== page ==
“You will fail to be successful with such stance; you remain hostages of myths created by you and fail to face the truth, claiming that everything is ok; not everything is ok,” he added.
In his speech parliamentary chairman, Davit Usupashvili, stressed about the need of keeping the government under parliament’s scrutiny. He also spoke about the need of unity within the society regardless of political views.
Referring to the UNM party, Usupashvili told GD parliamentary majority: “We should get rid of an opinion that it is our duty to educate someone and to put someone on the right track. That’s mission impossible. That’s not the right task. But on the other hand just look how much progress has been made in one year; I think our colleagues [from the UNM parliamentary minority group] are sincere when saying that the opposition rights should not be violated, that it is inadmissible to terrorize business, that media and the judiciary should be free. This is enough progress and do not expect more.”
“If we promised to the people that we will be unifying [force] for the nation, then we should also agree that unity means union of both those who are ‘right’ and those who are ‘wrong’ – depending from where you look. The nation is one whole and if we start unifying only those whom we think are right that will mean going down the same wrong path, which we want to avoid. The right criteria are: rule of law, irreversibility of punishment [for crimes] and presumption of innocence. By observing these principles we will be able to unite and also to tackle all the problems,” Usupashvili said.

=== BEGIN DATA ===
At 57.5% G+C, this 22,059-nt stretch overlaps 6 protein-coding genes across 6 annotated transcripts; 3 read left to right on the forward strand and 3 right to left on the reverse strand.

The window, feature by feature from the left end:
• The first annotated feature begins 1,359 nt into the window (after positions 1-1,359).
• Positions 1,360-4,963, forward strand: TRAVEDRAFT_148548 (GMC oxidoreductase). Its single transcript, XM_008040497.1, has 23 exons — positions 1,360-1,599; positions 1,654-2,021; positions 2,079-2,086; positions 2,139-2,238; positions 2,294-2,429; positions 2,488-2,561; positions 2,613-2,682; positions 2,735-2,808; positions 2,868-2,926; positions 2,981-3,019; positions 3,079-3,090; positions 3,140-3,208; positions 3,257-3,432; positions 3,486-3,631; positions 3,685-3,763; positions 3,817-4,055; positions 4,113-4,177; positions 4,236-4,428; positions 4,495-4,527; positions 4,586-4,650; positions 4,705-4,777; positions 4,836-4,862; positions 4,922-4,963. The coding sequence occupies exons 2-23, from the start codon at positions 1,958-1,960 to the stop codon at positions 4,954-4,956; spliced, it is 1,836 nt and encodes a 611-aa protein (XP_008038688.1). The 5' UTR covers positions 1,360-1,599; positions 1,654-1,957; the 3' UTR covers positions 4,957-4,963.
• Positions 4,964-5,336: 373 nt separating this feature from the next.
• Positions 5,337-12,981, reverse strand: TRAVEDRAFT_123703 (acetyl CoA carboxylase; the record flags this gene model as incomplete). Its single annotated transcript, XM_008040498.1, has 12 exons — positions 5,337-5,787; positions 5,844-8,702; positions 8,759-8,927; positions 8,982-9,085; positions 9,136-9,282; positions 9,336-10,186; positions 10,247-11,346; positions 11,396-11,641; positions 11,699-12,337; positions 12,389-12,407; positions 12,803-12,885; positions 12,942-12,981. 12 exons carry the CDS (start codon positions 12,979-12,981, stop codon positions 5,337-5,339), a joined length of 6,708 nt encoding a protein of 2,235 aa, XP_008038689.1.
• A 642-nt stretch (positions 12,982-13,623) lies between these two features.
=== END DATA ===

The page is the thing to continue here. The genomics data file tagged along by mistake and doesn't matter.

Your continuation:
But in his speech GD parliamentary majority leader, Davit Saganelidze, struck his usual radical tone by telling parliament speaker it was early to speak about progress in respect of UNM.
“I do not want to speak about the past, but before you [referring to UNM MPs] don’t bow your head before the society and don’t apologize before the society for what you have done over the past nine years, we will probably have to speak about the past often,” MP Saganelidze said.